in today’s world
In an era where people seemingly all feel an urge to act as Good Global Citizens, the principle of non-intervention has certainly lost much of initial strength and value. The Where? Why? When? What should we do now? have been top of the day questions in matters international affairs. How far have we pushed the limits of national sovereignty? Are we even allowed to do so? To what extent does the need for humanitarian intervention provide an excuse for imposing one’s position in matters that be can barely understand? It is a simply the expression of our natural solidarity as human beings helping one another in times of disgrace, or are we missing the point? In order to find the answer to these questions, we will take the situation of Kosovo as a representative case study.
Instead of directly going into the subject, we will first discuss on the key concepts that we shall appeal to in our attempt to address tour prior questions: * Interventionism - the policy of intervening in the affairs of another sovereign state * Non-intervention - is the norm in international relations and international law that one state cannot interfere in the internal politics of another state, based upon the principles of state sovereignty and self-determination * Humanitarian intervention – the threat or use of force across state borders by a state aimed at preventing or ending widespread and grave violations of fundamental human rights of individuals other than its own citizens, without permission of the state within whose territory force is applied * A Principle - a fundamental or primary rule of action that gives a guiding sense of right or wrong and thereby serves as a basis of conduct * Moral basis - rules or habits of conduct, with reference to standards of right and wrong * Legitimacy – expression of consensus, free from coercion, based on relevant norms of legality, morality and constitutionality
We will now move on to a more detailed analysis of our research question, analyzing from the perspective of several IR theories such as realism, liberalism or critical theory, concepts we are already familiar with.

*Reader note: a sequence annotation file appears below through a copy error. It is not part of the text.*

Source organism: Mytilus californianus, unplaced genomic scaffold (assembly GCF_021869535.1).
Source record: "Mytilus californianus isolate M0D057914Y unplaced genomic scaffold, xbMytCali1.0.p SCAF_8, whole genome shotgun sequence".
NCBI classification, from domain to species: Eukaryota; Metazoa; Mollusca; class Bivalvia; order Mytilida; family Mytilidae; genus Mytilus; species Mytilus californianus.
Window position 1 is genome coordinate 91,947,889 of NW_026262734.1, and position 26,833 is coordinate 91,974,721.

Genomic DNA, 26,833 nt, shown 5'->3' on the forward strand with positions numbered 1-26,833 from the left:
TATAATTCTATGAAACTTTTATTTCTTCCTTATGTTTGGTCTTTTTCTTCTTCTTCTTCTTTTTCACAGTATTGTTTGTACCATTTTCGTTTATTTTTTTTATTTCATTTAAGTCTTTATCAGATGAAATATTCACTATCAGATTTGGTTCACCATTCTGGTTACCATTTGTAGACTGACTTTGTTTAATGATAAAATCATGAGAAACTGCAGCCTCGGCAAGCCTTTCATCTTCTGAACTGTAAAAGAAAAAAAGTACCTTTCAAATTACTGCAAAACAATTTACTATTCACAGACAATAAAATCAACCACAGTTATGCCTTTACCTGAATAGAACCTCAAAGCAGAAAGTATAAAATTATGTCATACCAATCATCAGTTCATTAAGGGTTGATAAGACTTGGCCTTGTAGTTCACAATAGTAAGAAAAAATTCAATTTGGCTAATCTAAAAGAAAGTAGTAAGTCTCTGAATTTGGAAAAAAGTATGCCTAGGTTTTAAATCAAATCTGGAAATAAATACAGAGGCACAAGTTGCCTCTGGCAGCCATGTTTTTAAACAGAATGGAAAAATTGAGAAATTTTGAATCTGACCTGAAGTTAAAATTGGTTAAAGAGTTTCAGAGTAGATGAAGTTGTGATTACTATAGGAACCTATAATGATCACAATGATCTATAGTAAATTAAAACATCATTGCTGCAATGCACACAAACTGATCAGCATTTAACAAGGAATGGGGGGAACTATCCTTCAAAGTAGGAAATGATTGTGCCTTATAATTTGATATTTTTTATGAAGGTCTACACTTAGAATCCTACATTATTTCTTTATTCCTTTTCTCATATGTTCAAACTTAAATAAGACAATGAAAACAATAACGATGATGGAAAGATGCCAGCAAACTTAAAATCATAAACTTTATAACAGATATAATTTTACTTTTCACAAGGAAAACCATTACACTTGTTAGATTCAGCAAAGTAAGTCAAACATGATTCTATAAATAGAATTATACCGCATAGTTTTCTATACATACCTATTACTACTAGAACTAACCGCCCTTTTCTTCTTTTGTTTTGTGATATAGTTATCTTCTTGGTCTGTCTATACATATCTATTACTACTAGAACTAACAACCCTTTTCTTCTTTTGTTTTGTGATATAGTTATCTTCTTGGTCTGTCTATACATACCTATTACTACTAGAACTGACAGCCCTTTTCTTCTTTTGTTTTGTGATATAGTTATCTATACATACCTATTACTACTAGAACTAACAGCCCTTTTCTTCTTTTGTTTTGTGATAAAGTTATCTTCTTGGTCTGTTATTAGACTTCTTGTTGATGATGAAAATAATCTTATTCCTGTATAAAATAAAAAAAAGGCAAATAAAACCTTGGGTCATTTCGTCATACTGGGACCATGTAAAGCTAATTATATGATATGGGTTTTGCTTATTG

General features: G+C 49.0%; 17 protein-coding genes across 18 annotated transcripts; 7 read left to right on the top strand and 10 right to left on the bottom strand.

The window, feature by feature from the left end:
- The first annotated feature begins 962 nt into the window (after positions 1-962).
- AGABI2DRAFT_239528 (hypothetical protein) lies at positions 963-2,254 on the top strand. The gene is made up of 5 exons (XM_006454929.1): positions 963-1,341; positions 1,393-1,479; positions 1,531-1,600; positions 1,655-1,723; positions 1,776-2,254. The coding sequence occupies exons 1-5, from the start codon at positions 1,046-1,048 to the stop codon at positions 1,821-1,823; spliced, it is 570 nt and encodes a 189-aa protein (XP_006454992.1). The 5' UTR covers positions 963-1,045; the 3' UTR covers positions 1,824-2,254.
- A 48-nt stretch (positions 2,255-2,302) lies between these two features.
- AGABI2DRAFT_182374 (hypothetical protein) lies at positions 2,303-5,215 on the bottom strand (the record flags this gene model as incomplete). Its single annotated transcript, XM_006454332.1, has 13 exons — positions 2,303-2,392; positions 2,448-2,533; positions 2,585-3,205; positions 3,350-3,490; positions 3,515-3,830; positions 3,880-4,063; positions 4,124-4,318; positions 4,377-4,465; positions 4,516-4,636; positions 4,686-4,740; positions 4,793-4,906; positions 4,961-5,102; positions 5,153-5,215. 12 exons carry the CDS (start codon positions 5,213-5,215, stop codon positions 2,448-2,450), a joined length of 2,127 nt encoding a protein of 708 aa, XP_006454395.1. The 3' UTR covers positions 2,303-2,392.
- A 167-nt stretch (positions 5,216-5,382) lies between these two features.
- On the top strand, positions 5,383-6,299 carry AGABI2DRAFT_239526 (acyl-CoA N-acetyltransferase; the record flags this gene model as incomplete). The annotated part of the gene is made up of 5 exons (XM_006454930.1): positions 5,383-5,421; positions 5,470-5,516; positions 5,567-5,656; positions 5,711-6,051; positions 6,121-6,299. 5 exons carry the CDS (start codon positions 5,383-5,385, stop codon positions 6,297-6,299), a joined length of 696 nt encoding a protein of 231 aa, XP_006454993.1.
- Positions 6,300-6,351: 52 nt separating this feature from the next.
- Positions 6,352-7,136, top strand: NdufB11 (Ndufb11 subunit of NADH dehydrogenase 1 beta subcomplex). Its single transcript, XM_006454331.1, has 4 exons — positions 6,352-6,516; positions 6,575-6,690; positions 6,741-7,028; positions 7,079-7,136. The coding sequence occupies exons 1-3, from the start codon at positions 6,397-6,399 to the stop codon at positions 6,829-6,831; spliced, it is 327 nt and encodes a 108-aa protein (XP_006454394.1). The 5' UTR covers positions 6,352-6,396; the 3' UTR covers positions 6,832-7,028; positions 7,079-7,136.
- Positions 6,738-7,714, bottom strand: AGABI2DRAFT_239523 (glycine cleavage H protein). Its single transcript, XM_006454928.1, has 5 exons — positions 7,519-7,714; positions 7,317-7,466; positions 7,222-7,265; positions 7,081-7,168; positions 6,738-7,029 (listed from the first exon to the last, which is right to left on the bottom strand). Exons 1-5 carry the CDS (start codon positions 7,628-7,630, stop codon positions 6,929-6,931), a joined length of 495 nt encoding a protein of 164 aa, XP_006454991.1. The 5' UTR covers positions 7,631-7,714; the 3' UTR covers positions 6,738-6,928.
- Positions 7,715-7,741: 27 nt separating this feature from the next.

The notion of state sovereignty was been introduced and perpetuated by realist scholars and later through neo-realism. This notion has been constructed on the classical realist assumption that: the nation state is the most important actor in the world of politics and therefore the most relevant element in the understanding of international relations. Realism has presented us with a particular understanding of sovereignty. One of its most widely recognized principles is ensuring national sovereignty through the principle of non-intervention. As a consequence, it has been established that sovereign states are also entitled to monopoly on violence in and control over their territory, a theory that Max Weber contributed to.
However, it is true that realism has become ideologically outdated. If we think of the 19th century, rules different and were much simpler. The only type of protectionist war held was to protect the Christians from the Turks. However, the notion of state and state sovereignty is increasingly being associated with the concept of human rights, thus giving it a broader and less specific meaning.
Situated at the opposite pole, Liberal internationalism argues that liberal states should intervene in other sovereign states in order to pursue liberal objectives. Such intervention can include both military invasion and humanitarian aid. Their stand is most commonly recognized as liberal interventionism.
Right at the middle of these two extremes are the principles of Critical theory - neither is it against, nor does it sustain the institutions of modernity. It rather accepts the structures of the modern world and searches to explain reality, but not in terms of black or white - like the realist or liberalist approach.
One of the main focuses...